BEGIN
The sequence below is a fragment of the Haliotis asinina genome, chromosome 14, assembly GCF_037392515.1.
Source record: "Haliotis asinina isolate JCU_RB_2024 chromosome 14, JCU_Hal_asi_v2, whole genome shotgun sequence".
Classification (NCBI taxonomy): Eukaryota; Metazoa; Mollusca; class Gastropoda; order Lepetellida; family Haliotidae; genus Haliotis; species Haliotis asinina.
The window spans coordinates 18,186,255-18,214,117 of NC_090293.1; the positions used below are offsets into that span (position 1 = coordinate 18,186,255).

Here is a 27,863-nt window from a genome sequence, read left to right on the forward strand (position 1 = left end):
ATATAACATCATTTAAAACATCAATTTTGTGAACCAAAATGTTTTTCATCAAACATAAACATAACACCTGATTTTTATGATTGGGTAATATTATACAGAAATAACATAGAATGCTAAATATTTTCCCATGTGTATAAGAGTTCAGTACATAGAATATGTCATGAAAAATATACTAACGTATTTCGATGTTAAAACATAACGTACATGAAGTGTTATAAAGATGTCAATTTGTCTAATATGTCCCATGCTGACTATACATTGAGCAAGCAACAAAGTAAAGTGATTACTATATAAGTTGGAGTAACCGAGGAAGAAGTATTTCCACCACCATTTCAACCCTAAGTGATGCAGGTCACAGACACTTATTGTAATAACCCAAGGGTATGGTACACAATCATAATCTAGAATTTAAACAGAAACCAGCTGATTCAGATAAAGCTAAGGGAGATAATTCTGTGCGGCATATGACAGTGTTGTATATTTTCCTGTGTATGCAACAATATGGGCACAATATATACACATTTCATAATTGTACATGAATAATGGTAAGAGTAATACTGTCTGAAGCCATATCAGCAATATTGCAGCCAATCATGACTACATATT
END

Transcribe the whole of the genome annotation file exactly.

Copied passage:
The sequence below is a fragment of the Haliotis asinina genome, chromosome 14, assembly GCF_037392515.1.
Source record: "Haliotis asinina isolate JCU_RB_2024 chromosome 14, JCU_Hal_asi_v2, whole genome shotgun sequence".
Classification (NCBI taxonomy): Eukaryota; Metazoa; Mollusca; class Gastropoda; order Lepetellida; family Haliotidae; genus Haliotis; species Haliotis asinina.
The window spans coordinates 18,186,255-18,214,117 of NC_090293.1; the positions used below are offsets into that span (position 1 = coordinate 18,186,255).

Here is a 27,863-nt window from a genome sequence, read left to right on the forward strand (position 1 = left end):
ATATAACATCATTTAAAACATCAATTTTGTGAACCAAAATGTTTTTCATCAAACATAAACATAACACCTGATTTTTATGATTGGGTAATATTATACAGAAATAACATAGAATGCTAAATATTTTCCCATGTGTATAAGAGTTCAGTACATAGAATATGTCATGAAAAATATACTAACGTATTTCGATGTTAAAACATAACGTACATGAAGTGTTATAAAGATGTCAATTTGTCTAATATGTCCCATGCTGACTATACATTGAGCAAGCAACAAAGTAAAGTGATTACTATATAAGTTGGAGTAACCGAGGAAGAAGTATTTCCACCACCATTTCAACCCTAAGTGATGCAGGTCACAGACACTTATTGTAATAACCCAAGGGTATGGTACACAATCATAATCTAGAATTTAAACAGAAACCAGCTGATTCAGATAAAGCTAAGGGAGATAATTCTGTGCGGCATATGACAGTGTTGTATATTTTCCTGTGTATGCAACAATATGGGCACAATATATACACATTTCATAATTGTACATGAATAATGGTAAGAGTAATACTGTCTGAAGCCATATCAGCAATATTGCAGCCAATCATGACTACATATT